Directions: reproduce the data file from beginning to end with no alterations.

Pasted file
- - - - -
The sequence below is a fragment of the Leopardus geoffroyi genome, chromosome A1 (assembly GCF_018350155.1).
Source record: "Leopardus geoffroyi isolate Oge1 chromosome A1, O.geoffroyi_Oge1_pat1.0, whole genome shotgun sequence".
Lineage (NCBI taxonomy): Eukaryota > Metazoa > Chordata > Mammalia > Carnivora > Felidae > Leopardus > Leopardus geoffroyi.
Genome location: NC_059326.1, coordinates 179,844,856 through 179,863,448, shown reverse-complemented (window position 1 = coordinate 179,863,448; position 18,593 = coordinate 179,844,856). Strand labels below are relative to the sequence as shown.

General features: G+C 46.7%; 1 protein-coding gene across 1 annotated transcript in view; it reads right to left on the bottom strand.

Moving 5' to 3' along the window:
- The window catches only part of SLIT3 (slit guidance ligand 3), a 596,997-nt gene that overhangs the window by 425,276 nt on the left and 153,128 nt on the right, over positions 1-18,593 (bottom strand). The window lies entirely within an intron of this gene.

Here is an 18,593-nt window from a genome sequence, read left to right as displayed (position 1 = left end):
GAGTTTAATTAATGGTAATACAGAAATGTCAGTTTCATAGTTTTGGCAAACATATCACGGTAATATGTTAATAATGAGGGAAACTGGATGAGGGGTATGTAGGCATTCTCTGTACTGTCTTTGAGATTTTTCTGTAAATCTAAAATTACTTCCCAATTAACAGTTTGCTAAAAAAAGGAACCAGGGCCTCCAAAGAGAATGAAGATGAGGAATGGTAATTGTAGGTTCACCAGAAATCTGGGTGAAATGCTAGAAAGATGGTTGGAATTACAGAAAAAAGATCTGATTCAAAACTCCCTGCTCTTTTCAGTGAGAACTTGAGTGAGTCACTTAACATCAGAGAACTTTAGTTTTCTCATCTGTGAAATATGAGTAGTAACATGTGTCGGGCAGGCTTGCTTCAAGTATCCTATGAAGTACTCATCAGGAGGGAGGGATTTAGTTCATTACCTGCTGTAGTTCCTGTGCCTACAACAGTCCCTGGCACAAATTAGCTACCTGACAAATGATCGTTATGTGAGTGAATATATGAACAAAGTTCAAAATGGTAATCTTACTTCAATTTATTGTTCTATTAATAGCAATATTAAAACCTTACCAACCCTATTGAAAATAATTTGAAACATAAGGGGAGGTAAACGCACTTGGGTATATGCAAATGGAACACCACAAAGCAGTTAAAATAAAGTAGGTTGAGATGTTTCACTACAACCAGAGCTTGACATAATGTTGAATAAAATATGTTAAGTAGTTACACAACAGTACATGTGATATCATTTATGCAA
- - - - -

The sequence below is a fragment of the Leopardus geoffroyi genome, chromosome A1 (assembly GCF_018350155.1).
Source record: "Leopardus geoffroyi isolate Oge1 chromosome A1, O.geoffroyi_Oge1_pat1.0, whole genome shotgun sequence".
Lineage (NCBI taxonomy): Eukaryota > Metazoa > Chordata > Mammalia > Carnivora > Felidae > Leopardus > Leopardus geoffroyi.
Genome location: NC_059326.1, coordinates 179,844,856 through 179,863,448, shown reverse-complemented (window position 1 = coordinate 179,863,448; position 18,593 = coordinate 179,844,856). Strand labels below are relative to the sequence as shown.

General features: G+C 46.7%; 1 protein-coding gene across 1 annotated transcript in view; it reads right to left on the bottom strand.

Moving 5' to 3' along the window:
- The window catches only part of SLIT3 (slit guidance ligand 3), a 596,997-nt gene that overhangs the window by 425,276 nt on the left and 153,128 nt on the right, over positions 1-18,593 (bottom strand). The window lies entirely within an intron of this gene.

Here is an 18,593-nt window from a genome sequence, read left to right as displayed (position 1 = left end):
GAGTTTAATTAATGGTAATACAGAAATGTCAGTTTCATAGTTTTGGCAAACATATCACGGTAATATGTTAATAATGAGGGAAACTGGATGAGGGGTATGTAGGCATTCTCTGTACTGTCTTTGAGATTTTTCTGTAAATCTAAAATTACTTCCCAATTAACAGTTTGCTAAAAAAAGGAACCAGGGCCTCCAAAGAGAATGAAGATGAGGAATGGTAATTGTAGGTTCACCAGAAATCTGGGTGAAATGCTAGAAAGATGGTTGGAATTACAGAAAAAAGATCTGATTCAAAACTCCCTGCTCTTTTCAGTGAGAACTTGAGTGAGTCACTTAACATCAGAGAACTTTAGTTTTCTCATCTGTGAAATATGAGTAGTAACATGTGTCGGGCAGGCTTGCTTCAAGTATCCTATGAAGTACTCATCAGGAGGGAGGGATTTAGTTCATTACCTGCTGTAGTTCCTGTGCCTACAACAGTCCCTGGCACAAATTAGCTACCTGACAAATGATCGTTATGTGAGTGAATATATGAACAAAGTTCAAAATGGTAATCTTACTTCAATTTATTGTTCTATTAATAGCAATATTAAAACCTTACCAACCCTATTGAAAATAATTTGAAACATAAGGGGAGGTAAACGCACTTGGGTATATGCAAATGGAACACCACAAAGCAGTTAAAATAAAGTAGGTTGAGATGTTTCACTACAACCAGAGCTTGACATAATGTTGAATAAAATATGTTAAGTAGTTACACAACAGTACATGTGATATCATTTATGCAA